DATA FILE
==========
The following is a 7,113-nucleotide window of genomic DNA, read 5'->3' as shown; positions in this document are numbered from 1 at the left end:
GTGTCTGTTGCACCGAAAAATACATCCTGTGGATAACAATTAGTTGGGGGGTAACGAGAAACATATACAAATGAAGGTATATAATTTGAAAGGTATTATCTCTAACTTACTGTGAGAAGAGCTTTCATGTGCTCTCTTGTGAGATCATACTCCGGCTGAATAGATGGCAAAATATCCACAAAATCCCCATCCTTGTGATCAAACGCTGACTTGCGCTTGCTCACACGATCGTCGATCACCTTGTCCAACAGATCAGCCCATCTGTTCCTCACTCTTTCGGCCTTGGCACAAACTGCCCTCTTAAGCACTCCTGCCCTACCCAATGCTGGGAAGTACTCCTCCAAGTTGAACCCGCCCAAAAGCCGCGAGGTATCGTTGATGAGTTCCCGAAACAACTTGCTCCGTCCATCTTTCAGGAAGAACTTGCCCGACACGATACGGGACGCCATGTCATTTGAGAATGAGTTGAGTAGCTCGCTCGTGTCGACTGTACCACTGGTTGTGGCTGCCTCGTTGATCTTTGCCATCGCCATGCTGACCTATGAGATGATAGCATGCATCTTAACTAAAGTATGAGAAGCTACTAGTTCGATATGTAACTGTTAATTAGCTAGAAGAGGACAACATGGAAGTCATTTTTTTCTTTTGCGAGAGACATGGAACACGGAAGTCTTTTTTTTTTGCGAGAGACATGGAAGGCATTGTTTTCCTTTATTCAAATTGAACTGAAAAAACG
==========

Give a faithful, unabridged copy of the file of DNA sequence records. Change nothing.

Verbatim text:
The following is a 7,113-nucleotide window of genomic DNA, read 5'->3' as shown; positions in this document are numbered from 1 at the left end:
GTGTCTGTTGCACCGAAAAATACATCCTGTGGATAACAATTAGTTGGGGGGTAACGAGAAACATATACAAATGAAGGTATATAATTTGAAAGGTATTATCTCTAACTTACTGTGAGAAGAGCTTTCATGTGCTCTCTTGTGAGATCATACTCCGGCTGAATAGATGGCAAAATATCCACAAAATCCCCATCCTTGTGATCAAACGCTGACTTGCGCTTGCTCACACGATCGTCGATCACCTTGTCCAACAGATCAGCCCATCTGTTCCTCACTCTTTCGGCCTTGGCACAAACTGCCCTCTTAAGCACTCCTGCCCTACCCAATGCTGGGAAGTACTCCTCCAAGTTGAACCCGCCCAAAAGCCGCGAGGTATCGTTGATGAGTTCCCGAAACAACTTGCTCCGTCCATCTTTCAGGAAGAACTTGCCCGACACGATACGGGACGCCATGTCATTTGAGAATGAGTTGAGTAGCTCGCTCGTGTCGACTGTACCACTGGTTGTGGCTGCCTCGTTGATCTTTGCCATCGCCATGCTGACCTATGAGATGATAGCATGCATCTTAACTAAAGTATGAGAAGCTACTAGTTCGATATGTAACTGTTAATTAGCTAGAAGAGGACAACATGGAAGTCATTTTTTTCTTTTGCGAGAGACATGGAACACGGAAGTCTTTTTTTTTTGCGAGAGACATGGAAGGCATTGTTTTCCTTTATTCAAATTGAACTGAAAAAACG